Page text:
In 2004, when NASR was awarded its first ship-dismantling contract, worth $2.3 million, by the Maritime Administration, then-U.S. Transportation Secretary Norman Y. Mineta came to Sparrows Point for the announcement. Federal officials hailed the reopening of Sparrows Point and said the contract award was a step toward fostering competition to scrap the old vessels.
"The quicker we get rid of these ships, the better off that we'll be," Mineta said at the time.
If NASR has violated its contract with the Maritime Administration, as alleged, it will be a setback in that process.
"The Maritime Administration has been closely monitoring developments with this company and is taking steps to have the Sphinx and the Hoist recycled at a qualified ship-recycling facility as quickly as possible," Maritime Administration spokeswoman Susan Clark said in a statement.
Maritime Administration Attorney Bernard J. McShane declined to comment.
McShane submitted a filing Tuesday in U.S. District Court in Baltimore, asking that a Maritime Administration representative be allowed to participate in future hearings. According to the document, the administration believes NASR has not only abandoned one ship - the Sphinx - but wrongfully sold the other - the Hoist - to "an entity closely related to NASR," described as "Sparrows Point Metal Recycling Corp."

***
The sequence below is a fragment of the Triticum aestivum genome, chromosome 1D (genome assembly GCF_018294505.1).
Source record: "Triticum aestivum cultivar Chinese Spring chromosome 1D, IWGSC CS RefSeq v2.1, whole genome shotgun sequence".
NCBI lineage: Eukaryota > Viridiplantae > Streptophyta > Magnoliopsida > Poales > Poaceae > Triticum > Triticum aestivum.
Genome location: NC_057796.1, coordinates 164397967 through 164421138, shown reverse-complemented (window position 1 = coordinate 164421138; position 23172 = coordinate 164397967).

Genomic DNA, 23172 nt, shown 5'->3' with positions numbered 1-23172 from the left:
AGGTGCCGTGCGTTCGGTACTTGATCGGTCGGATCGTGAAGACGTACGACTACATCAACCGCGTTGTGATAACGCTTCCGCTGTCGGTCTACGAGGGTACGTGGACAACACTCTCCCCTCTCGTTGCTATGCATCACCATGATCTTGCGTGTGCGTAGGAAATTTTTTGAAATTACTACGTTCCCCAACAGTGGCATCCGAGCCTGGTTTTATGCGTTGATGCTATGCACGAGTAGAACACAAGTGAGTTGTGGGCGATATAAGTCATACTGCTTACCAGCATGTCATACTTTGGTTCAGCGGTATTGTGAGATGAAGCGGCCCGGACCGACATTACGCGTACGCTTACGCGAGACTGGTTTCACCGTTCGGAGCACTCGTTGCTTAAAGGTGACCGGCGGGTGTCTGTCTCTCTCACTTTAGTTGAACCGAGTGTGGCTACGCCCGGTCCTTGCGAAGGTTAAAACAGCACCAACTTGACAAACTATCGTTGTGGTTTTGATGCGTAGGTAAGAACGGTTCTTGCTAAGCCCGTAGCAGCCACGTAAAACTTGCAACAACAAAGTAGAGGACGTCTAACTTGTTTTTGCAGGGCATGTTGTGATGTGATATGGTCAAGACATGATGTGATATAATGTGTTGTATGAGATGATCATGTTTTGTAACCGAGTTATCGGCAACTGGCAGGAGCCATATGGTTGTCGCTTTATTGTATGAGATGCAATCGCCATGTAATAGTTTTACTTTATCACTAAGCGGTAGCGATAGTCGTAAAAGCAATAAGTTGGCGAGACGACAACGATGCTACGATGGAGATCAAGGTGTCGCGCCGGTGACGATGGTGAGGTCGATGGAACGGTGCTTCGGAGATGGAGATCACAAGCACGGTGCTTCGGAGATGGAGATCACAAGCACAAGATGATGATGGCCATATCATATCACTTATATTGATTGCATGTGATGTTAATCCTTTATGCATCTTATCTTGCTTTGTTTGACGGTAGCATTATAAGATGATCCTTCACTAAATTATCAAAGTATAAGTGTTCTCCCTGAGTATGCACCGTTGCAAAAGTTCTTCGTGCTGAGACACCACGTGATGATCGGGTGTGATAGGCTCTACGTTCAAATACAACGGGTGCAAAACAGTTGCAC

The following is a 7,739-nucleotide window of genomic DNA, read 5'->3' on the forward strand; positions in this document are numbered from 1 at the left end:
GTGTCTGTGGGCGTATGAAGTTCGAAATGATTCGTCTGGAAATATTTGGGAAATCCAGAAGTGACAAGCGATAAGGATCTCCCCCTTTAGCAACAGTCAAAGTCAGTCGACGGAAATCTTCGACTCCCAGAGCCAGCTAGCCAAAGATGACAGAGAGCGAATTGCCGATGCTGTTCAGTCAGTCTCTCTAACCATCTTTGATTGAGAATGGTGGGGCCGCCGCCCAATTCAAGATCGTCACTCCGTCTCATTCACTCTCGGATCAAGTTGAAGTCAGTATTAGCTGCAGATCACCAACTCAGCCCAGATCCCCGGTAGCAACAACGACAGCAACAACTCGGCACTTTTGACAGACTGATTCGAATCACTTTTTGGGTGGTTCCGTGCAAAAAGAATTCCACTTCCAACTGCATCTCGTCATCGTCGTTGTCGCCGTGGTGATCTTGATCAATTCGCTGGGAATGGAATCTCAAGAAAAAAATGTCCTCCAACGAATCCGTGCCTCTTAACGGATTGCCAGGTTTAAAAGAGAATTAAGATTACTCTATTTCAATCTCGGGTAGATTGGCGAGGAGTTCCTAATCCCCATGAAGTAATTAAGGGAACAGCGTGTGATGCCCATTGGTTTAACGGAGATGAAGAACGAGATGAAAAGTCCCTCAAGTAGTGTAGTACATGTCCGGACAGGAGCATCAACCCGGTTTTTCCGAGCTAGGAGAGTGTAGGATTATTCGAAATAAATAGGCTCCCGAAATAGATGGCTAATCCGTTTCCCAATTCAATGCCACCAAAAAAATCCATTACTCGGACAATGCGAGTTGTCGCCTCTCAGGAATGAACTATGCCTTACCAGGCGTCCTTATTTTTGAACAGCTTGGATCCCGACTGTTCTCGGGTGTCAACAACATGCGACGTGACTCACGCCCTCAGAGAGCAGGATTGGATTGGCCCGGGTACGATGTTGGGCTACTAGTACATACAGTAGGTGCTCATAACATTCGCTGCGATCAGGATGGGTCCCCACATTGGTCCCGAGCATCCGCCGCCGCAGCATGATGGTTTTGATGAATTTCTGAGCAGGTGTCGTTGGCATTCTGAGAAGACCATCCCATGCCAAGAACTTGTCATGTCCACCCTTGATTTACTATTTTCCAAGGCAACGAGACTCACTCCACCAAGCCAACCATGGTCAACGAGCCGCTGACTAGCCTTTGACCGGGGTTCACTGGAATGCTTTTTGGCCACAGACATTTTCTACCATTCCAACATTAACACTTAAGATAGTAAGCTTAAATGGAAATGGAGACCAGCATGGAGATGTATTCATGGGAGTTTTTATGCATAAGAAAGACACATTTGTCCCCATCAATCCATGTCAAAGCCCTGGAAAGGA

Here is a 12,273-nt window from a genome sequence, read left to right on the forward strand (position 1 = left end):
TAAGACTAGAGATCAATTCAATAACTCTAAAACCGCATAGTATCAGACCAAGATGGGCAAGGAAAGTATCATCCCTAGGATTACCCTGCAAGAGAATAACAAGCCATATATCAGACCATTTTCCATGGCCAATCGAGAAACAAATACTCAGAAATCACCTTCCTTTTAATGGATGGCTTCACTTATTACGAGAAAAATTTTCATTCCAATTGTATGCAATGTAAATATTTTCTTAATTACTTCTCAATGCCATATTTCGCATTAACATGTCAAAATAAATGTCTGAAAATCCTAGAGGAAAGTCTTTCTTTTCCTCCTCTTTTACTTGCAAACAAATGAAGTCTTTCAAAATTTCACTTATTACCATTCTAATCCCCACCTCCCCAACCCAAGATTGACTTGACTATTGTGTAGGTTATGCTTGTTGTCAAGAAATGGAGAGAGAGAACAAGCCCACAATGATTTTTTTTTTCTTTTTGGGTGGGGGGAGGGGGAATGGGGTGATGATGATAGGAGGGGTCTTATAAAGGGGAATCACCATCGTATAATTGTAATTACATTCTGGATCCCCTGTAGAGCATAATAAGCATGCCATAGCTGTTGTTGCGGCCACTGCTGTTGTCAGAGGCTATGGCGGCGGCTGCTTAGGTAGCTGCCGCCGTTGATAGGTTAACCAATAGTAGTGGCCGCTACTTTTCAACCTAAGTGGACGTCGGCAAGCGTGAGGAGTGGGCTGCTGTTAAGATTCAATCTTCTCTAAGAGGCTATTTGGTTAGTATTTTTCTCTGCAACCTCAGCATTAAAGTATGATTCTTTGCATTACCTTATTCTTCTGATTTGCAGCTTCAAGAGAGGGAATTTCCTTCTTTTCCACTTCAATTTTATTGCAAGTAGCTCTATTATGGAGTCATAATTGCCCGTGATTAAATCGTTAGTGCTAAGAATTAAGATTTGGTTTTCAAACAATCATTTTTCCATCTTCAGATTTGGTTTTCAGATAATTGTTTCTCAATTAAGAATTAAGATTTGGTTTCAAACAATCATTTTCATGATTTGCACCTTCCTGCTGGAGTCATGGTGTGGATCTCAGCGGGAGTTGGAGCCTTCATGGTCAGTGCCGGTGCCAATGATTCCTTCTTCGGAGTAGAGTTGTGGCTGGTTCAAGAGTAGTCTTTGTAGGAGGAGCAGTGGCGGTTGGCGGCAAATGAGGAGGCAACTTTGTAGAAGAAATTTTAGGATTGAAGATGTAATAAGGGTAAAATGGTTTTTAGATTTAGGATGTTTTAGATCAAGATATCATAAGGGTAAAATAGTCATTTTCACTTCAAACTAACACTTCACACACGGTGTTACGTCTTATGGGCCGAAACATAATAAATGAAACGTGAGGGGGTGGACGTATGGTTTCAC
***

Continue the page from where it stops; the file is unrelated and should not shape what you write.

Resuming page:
No such company shows up in Maryland records, though a "Sparrows Point Metal Recovery LLC" was incorporated at the shipyard Sept. 25 - one day before U.S. District Judge Andre M. Davis ruled against NASR in the lawsuit with Clean Venture.
Paperwork for Sparrows Point Metal Recovery LLC was filed by John G. Bulman, a vice president and attorney for one of Barletta's ventures and counsel for another. Calls to Bulman's Massachusetts home and office were not returned.
"It appears that NASR is hiding its assets to avoid this judgment, paying Clean Venture what it's owed," said J. Stephen Simms, the Baltimore attorney for Clean Venture, which specializes in handling hazardous materials. In its lawsuit against NASR, the company said it wasn't paid for work it did on the maritime ships, and the judge found in its favor.
When the company tried to collect on the $750,000 judgment, however, representatives discovered NASR was gone.
According to the report of Deputy U.S. Marshal Dennis Perez, filed in U.S. District Court, he was told that NASR had moved out in September and left no forwarding address.
A letter sent to Simms by NASR's attorney in the case, Joseph P. Bowser, confirms that the company no longer has a lease at the shipyard "and is no longer operating at the shipyard." Bowser did not return a call for comment.
At the shipyard yesterday afternoon, security guard Tyrone Grandy said only that NASR had left, and he didn't know when. No property managers were on site, he said.
Clean Venture's attorney, Simms, said he expects to file court papers today in an effort to recover the cash his client is owed.